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How Varicose Veins Are Diagnosed

By Pamela Roberts

If you notice that the superficial veins directly underneath your skin are swollen and bulging, there’s a good chance you have varicose veins. They will grow worse over time unless you seek treatment. The exception is varicosities that occur during pregnancy; they often dissipate on their own following childbirth.

Even though varicose veins are seldom dangerous, they can influence how you feel. As the blood vessels increasingly bunch and twist, you’ll experience fatigue, a heaviness in your legs, and a dull aching feeling. Eventually, you might see sores and rashes develop on your skin. It’s important to have the condition diagnosed so your doctor can make recommendations to minimize the symptoms. If the varicosities are severe, surgery may be an option.

This article will provide an overview of the most common steps taken to diagnose varicose veins. It’s worth noting that not all of the following tests (e.g. venogram) are done for every patient. Much depends on the risks of blood clots and other conditions suggested by the patient’s medical history.

Review Of Patient History And Physical Exam

Your physician will first inspect your current medical history and ask questions that help him or her identify possible risk factors that may contribute to varicosities. For example, you will be asked whether you normally sit or stand for long periods, when you experience discomfort, and whether the pain is persistent or fleeting.

Next, your doctor will perform a thorough physical examination. He or she will check the venous pattern in your legs, and look for areas that present tenderness, discoloration, swelling, and skin ulcers. A number of tests may be performed during this examination, including a blood pressure cuff.

Doppler Ultrasound To Inspect Blood Flow

A Doppler ultrasound is a diagnostic test used to study the flow of blood. A small device known as a transducer is passed over the legs. It sends out sounds waves, which bounce off blood cells and return to the transducer. An image of the flow of blood – or lack thereof – is created by a computer. A varicose vein that shows restricted blood flow can be easily identified on the image.

There are different types of Doppler ultrasounds, including a relatively new format called the Power Doppler. It is more sensitive than the other three approaches and can generate crisper, clearer images.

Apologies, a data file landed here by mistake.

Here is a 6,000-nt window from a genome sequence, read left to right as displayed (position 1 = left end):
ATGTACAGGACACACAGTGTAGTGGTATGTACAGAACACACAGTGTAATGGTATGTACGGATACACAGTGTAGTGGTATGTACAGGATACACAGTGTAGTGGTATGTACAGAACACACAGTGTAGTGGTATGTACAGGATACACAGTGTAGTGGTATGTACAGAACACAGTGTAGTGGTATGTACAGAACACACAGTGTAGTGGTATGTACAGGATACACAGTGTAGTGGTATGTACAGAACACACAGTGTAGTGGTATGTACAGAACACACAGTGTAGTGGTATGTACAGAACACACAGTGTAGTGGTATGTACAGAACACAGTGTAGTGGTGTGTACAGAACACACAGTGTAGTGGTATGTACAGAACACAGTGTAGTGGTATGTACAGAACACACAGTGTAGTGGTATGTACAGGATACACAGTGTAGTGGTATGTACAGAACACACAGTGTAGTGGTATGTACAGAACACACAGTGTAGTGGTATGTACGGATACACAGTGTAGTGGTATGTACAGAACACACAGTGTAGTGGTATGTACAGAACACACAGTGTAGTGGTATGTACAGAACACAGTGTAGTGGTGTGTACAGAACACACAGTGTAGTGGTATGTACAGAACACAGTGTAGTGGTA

Is A Venogram Necessary?

If, for some reason, the Doppler ultrasound fails to produce a clear image of your veins, a venogram can be done. This test uses a special dye that shows up on x-rays. Not only can it display restricted blood vessels, but it can also show valve damage and signs of other conditions. One of the downsides of a venogram is that the special dye can cause an allergic reaction.

Duplex Scanning To Rule Out DVT

Some patients may have a history of clotting disorders in their family. If this is the case, your doctor may perform a Duplex scan to search for blood clots in your deep veins. The formation of blood clots in these veins is known as deep venous thrombosis (or, DVT).

While varicosities in the superficial veins are relatively benign, blood clots in the deep veins are more dangerous. They can break off and move into your lungs. Because DVT can often be identified through a venogram, Duplex scanning may be unnecessary.

Once varicose veins have been diagnosed, your doctor can create a treatment plan based on their severity and the extent of any damage. If the condition is minor, your doctor may recommend wearing compression stockings to prevent blood from pooling in your leg veins. If the condition is serious, he or she may suggest surgery (i.e. ligation, stripping, etc.). The important thing is to have your varicose veins diagnosed so the long-term risk to your health and comfort can be determined.

Find the right doctor to Treat Varicose Veins Early diagnosis can lead to successful results. Check out Health Facts

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Article Citation
MLA Style Citation:
Roberts, Pamela "How Varicose Veins Are Diagnosed." How Varicose Veins Are Diagnosed. 30 Jun. 2010. 27 Dec 2014 <>.

APA Style Citation:
Roberts, P (2010, June 30). How Varicose Veins Are Diagnosed. Retrieved December 27, 2014, from

Chicago Style Citation:
Roberts, Pamela "How Varicose Veins Are Diagnosed"

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